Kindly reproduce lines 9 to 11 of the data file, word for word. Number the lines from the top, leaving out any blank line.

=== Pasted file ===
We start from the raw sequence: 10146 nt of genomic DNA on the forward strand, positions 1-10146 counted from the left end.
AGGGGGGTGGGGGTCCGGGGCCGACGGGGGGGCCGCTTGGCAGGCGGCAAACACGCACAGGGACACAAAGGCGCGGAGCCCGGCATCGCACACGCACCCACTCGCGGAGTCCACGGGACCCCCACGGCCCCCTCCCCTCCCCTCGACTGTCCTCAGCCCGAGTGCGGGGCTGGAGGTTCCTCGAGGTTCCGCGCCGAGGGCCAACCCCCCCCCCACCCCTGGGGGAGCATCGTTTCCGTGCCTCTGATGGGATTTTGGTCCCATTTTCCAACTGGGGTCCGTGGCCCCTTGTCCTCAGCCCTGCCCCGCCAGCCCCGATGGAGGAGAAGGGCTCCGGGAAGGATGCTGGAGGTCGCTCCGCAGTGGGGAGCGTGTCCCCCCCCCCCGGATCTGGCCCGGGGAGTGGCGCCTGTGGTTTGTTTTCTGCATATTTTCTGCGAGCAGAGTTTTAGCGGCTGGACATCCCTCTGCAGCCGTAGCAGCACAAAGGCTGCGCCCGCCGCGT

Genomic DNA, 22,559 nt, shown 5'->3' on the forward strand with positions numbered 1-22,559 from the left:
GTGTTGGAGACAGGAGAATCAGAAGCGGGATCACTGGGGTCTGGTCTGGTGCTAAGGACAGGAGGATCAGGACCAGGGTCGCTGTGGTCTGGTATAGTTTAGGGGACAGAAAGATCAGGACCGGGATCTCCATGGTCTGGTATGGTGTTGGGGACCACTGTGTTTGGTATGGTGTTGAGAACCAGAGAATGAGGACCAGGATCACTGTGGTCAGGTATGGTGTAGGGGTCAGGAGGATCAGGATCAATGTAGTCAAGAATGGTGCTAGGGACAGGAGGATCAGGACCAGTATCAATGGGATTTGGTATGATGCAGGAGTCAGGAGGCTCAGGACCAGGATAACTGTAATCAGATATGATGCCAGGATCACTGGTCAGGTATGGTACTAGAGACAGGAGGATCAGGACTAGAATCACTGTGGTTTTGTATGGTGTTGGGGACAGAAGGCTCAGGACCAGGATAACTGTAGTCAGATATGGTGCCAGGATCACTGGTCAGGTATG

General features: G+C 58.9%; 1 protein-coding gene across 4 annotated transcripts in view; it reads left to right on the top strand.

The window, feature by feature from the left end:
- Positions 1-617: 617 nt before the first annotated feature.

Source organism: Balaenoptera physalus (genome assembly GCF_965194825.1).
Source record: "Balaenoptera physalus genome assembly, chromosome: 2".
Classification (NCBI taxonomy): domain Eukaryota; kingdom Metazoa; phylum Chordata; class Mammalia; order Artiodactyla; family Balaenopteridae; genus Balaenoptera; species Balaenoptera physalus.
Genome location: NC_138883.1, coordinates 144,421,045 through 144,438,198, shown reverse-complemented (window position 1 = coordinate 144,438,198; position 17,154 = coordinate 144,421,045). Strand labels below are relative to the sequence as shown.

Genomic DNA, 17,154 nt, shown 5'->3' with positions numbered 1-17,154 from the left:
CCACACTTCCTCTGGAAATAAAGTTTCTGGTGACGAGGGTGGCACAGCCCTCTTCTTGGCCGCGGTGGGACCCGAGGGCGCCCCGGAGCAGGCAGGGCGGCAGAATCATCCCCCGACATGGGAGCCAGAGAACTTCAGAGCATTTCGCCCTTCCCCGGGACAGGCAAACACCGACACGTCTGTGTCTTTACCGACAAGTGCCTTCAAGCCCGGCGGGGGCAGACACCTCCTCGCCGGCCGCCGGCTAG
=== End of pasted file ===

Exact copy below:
Source record: "Balaenoptera physalus genome assembly, chromosome: 2".
Classification (NCBI taxonomy): domain Eukaryota; kingdom Metazoa; phylum Chordata; class Mammalia; order Artiodactyla; family Balaenopteridae; genus Balaenoptera; species Balaenoptera physalus.
Genome location: NC_138883.1, coordinates 144,421,045 through 144,438,198, shown reverse-complemented (window position 1 = coordinate 144,438,198; position 17,154 = coordinate 144,421,045). Strand labels below are relative to the sequence as shown.